How to Store Champagne


Champagne is undoubtedly one of the most popular drinks in the world, with people toasting a glass of celebratory bubbles at weddings, parties, birthdays and special events.

The UK is the largest export market for Champagne – we drink about 38 million bottles each year!

A history of champagne

Champagne hails from north eastern France, in the Champagne region, and was first made by the famous Dom Perignon in 1693.

Perignon worked in the Abbey of Hautvillers in Champagne, and was responsible for the production, aging and storage of the Abbey’s wines. He was tasked with ridding the Abbey’s wines of bubbles but was unable to do so. It wasn’t until trying this sparkling wine that he realised how good it tasted – and thus champagne was born!

Nowadays, there are many different types of champagne the most popular are:

  • Blanc de Blancs – a white champagne made from Chardonnay grapes
  • Blanc de Noirs – a white champagne made from red Pinot Noir and Pinot Meunier grapes
  • Brut – a very dry champagne made with minimal sugar
  • Vintage – a champagne that has been made by grapes harvested in one single year. They are aged for longer and the most expensive champagne you can buy.

But, how can you store champagne at home to make sure it stays fresh, crisp and delicious? Here are our five top tips!

How to store champagne

It’s important to store champagne correctly to ensure the quality of the wine is maintained and not impaired in any way. Our top tips on storing champagne are:

1. Store in a cool, dry and dark place

Champagne should be stored in a cool environment at constant temperatures, so store your bottles in a cool, dry and dark place. Ideally this will be a wine cellar or basement, but a pantry or wine rack in a cool room in your home will suffice.

Fluctuations in temperature are incredibly damaging to champagne, so avoid storing the bottles in your kitchen or outside in the garage or shed.

2. Keep away from sunlight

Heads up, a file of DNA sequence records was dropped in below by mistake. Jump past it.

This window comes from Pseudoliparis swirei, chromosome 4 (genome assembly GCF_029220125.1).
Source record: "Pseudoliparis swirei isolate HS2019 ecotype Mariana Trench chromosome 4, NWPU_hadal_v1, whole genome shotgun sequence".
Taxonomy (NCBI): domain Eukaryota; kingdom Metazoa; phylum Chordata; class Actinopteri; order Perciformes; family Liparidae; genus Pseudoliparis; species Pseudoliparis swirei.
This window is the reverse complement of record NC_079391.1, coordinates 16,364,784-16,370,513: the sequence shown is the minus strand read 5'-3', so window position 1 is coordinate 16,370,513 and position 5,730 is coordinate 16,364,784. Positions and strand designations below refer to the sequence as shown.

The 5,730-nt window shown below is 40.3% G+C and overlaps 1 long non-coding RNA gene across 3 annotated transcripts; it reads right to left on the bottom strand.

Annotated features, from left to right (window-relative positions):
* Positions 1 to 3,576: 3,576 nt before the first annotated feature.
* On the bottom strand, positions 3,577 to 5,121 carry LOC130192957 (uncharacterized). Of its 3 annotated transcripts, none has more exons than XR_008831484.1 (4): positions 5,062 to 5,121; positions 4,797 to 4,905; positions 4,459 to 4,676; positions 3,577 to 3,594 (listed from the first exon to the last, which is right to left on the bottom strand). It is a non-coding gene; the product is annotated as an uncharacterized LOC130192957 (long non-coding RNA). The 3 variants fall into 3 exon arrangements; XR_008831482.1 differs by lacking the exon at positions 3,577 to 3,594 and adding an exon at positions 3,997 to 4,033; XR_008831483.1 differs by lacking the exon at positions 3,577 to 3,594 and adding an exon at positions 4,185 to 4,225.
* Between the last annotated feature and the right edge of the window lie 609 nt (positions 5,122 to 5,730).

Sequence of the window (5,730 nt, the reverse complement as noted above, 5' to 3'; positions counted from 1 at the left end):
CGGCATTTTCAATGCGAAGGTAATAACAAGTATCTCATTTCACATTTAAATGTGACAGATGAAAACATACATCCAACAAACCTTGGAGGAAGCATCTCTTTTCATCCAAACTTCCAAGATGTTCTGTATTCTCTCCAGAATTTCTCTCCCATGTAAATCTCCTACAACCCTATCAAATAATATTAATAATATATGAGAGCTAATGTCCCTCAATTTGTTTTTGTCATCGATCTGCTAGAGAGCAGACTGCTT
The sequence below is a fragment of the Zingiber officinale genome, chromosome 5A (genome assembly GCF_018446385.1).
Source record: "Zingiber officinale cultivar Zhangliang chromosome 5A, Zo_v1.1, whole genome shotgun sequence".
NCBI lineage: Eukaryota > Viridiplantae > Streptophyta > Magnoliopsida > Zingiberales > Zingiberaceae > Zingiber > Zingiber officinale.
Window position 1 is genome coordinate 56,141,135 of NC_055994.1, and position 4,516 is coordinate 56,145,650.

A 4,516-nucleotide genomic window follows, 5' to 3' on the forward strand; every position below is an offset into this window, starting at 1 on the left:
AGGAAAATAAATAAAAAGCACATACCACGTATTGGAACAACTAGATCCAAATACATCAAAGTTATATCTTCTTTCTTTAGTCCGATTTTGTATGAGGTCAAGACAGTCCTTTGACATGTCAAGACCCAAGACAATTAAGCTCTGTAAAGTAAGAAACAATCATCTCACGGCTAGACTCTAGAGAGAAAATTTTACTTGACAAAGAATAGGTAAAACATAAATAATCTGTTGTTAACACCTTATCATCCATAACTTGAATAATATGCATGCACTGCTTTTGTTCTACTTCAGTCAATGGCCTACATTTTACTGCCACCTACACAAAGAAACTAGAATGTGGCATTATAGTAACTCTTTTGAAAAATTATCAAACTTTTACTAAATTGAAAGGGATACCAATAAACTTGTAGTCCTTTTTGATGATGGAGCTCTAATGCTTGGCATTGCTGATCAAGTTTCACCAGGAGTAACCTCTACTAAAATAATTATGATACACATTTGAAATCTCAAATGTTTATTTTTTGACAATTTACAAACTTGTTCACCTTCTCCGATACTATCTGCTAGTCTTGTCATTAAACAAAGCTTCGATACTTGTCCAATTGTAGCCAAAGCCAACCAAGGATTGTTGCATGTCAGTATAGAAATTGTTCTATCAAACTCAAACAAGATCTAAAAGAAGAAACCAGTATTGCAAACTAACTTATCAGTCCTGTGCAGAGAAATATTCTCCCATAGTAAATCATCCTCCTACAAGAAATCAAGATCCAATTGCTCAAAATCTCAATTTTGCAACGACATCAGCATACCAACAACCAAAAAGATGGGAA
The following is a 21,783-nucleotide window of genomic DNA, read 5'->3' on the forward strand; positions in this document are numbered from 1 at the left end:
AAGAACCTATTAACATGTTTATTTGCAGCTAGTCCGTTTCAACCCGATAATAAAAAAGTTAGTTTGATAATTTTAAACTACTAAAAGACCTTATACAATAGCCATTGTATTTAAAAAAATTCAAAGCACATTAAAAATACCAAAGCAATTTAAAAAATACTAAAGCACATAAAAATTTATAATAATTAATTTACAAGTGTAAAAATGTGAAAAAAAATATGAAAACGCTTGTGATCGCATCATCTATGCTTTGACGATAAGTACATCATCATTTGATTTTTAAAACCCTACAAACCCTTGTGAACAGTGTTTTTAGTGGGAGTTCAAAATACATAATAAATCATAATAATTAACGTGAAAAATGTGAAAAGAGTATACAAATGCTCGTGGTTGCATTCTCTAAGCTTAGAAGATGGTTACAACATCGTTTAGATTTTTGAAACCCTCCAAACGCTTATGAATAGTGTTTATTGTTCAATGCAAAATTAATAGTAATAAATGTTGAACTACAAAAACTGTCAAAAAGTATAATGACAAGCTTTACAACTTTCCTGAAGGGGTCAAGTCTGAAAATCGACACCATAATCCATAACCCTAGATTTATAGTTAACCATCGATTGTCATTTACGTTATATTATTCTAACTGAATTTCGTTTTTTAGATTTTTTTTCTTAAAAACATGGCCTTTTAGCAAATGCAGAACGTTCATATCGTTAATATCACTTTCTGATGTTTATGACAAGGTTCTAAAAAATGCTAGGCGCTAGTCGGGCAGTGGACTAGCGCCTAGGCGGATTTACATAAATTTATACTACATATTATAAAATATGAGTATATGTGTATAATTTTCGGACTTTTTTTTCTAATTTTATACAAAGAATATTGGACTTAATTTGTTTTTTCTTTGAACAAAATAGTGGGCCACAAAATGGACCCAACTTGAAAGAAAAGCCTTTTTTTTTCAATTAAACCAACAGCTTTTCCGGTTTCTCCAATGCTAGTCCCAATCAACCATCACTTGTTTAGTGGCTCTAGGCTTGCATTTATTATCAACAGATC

Champagne is incredibly susceptible to light, and too much exposure to direct sunlight will really impair the taste. It is therefore advisable to keep your champagne bottles in the dark when possible.

3. Lay the bottles horizontally

When storing your champagne, you should lay the bottles down horizontally. If kept upright, the cork could dry out and deteriorate, spoiling the champagne. Kept on its side, and the cork will remain moist and the bottle will last longer.

4. Don’t store your champagne forever

One of the main benefits of champagne is that it has already been aged properly before being sold, so it doesn’t need to be stored for years and years before it can be enjoyed.

Generally, non-vintage champagnes shouldn’t be stored any longer than four years, while vintage champagnes shouldn’t be stored any longer than ten years after purchase.

And remember, the taste and flavour of champagne will alter the longer you store it!

5. Chill before serving

When it’s time to pop open the bottle, you should always chill your champagne. Champagne is always best served cold, and we’d recommend you chill the bottle in the fridge for a couple hours, or in an ice bucket for an hour or so before serving.

Still have questions on how to store champagne? Take a look at our frequently asked questions below.

Is it OK to store champagne in the fridge?

It is fine to store champagne in the fridge short-term, ideally just before serving.

Long-term storage in a fridge is not recommended however. The constant opening and shutting of the fridge door will only disturb the bubbles, and it will become far too cold when it comes to serving.

How do you store unopened champagne?

As mentioned above, unopened champagne is best kept in a wine cellar, basement or wine rack in a cool, dark and dry place in the home. Once opened, you should store in a fridge.

How long can you store a bottle of champagne?

Vintage champagne maintains its quality between five and ten years after purchase, and non-vintage champagnes are fine to drink until three of four years after buying. Champagne is fine to drink straight after purchase, but don’t exceed the dates stated above as the taste will be tainted.

How do you know when champagne goes bad?

Most people don’t realise champagne can go bad – but it really can! If the cork has been dried out the champagne will start to spoil, or simply if it has been left in the sun for prolonged periods of time.

If champagne has gone bad, it will smell sour and taste ‘off’. You’ll be able to tell, and if it has spoiled then you’ll need to get rid of it.

If you have a few bottles that you’d like to keep safe for a special occasion, do get in touch – our storage units are cool, dark and dry, just perfect for champagne. Just click here for a quote or call us on 0800 404 6969.